The limited number of steam-worked railways and an even more restricted range of steam locomotive types in China in the last decade present anybody compiling a steam-in-China photo album with a considerable challenge – how to avoid a repetitive work of similar locos in similar (and often familiar) locations. To this challenge the authors have risen admirably. This is not just a collection of photographs endeavouring ponderously to cover every steam-worked line in China (though they do range widely), rather they took steam where they found it and tried to photograph in an imaginative and creative manner; it is the image itself and not the loco or location which is of primary importance.

In this way the three authors have emulated the work of Colin Gifford, Ian Krause and the other exponents of the so-called “New Approach” four decades ago. Faced with a similar situation in the UK, they too found that something more was needed than just recording another Black 5 working a freight in Lancashire. This gelled into an attempt to photograph the steam railway in its workaday context, with people and the working environment often well to the fore. At the same time they also understood form, using the industrial landscape, the exhaust of the steam locomotive, a railwayman, whatever, to create a visually interesting and stimulating image. This approach, long despised, has now come of age in China – The World’s Last Steam Railway.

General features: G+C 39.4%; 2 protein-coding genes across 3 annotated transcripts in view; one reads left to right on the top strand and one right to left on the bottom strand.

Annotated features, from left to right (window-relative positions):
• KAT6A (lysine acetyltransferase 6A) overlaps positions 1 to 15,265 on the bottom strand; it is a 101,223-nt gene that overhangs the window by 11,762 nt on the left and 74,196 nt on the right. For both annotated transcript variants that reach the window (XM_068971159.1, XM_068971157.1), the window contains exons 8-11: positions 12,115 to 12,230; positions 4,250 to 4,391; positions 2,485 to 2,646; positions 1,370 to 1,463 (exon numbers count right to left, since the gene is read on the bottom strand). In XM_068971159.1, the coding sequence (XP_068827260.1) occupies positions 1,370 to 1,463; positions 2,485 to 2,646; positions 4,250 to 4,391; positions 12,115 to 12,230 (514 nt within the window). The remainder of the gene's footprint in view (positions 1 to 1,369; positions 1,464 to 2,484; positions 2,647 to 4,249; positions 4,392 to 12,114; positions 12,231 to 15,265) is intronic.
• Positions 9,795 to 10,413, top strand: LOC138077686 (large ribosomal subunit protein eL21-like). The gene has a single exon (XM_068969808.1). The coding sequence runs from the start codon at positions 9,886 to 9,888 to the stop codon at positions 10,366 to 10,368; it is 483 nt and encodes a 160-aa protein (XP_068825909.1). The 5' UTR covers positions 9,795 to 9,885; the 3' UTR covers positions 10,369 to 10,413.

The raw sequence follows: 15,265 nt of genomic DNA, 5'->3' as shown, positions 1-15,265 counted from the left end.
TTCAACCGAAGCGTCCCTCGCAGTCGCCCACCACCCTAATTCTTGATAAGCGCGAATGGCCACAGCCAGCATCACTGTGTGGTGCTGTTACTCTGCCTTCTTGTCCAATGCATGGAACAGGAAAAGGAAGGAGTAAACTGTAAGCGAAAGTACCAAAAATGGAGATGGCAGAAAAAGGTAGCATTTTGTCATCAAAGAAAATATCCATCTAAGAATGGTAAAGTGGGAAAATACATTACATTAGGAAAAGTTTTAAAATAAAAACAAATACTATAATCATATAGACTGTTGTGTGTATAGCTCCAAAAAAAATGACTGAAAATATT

It is not without significance that Tickner et al acknowledge the work of Colin Gifford (as well as the Dutchman Hans Steeneken) as their inspiration. China – The World’s Last Steam Railway is a photographic album very much in the tradition of Gifford: it records a gritty, industrial China with its coalmines, pollution and its people (everywhere people), but does so with photographs that have been thought about and worked at. They even manage to make Jing Peng pass look different.

But the book is more than just Colin Gifford does China: its triumph is its use of colour. For, as far as I am aware, this is the first time anybody in a single album has consistently and seriously applied an understanding of colour to Gifford’s conception of form: this is colour meets Gifford. Tickner et al have not put together a collection of photographs in colour, but a compilation of colour photographs (and there is a big difference). These guys understand form and colour in the way Gifford understood form and black & white. The result is a superb photo album with one magnificent photograph after another.

The three photographers have been excellently served by their publisher and the colour reproduction is of a very high standard. The selection of photos includes some in black & white and some in monotones of various hues. A minor quibble is that a few of the colour photos appear to have reproduced a little too darkly and that some otherwise excellent images are marred by being printed across two pages. Most of the 195 photos are printed to full page size. Captions, in true Gifford tradition, are minimalist – they are almost superfluous.

China – The World’s Last Steam Railway is then, like my much thumbed copy of Each a Glimpse, a book to return to again and again; one to savour in the steamless years ahead and one to remind us all why we spent years chasing around the world to phot steam. Everybody involved in this project is to be unreservedly congratulated. China – The World’s Last Steam Railway is a must have, even if you have no great interest in Chinese steam. 

.

CHINA – THE WORLD’S LAST STEAM RAILWAY

by John Tickner, Gordon Edgar & Adrian Freeman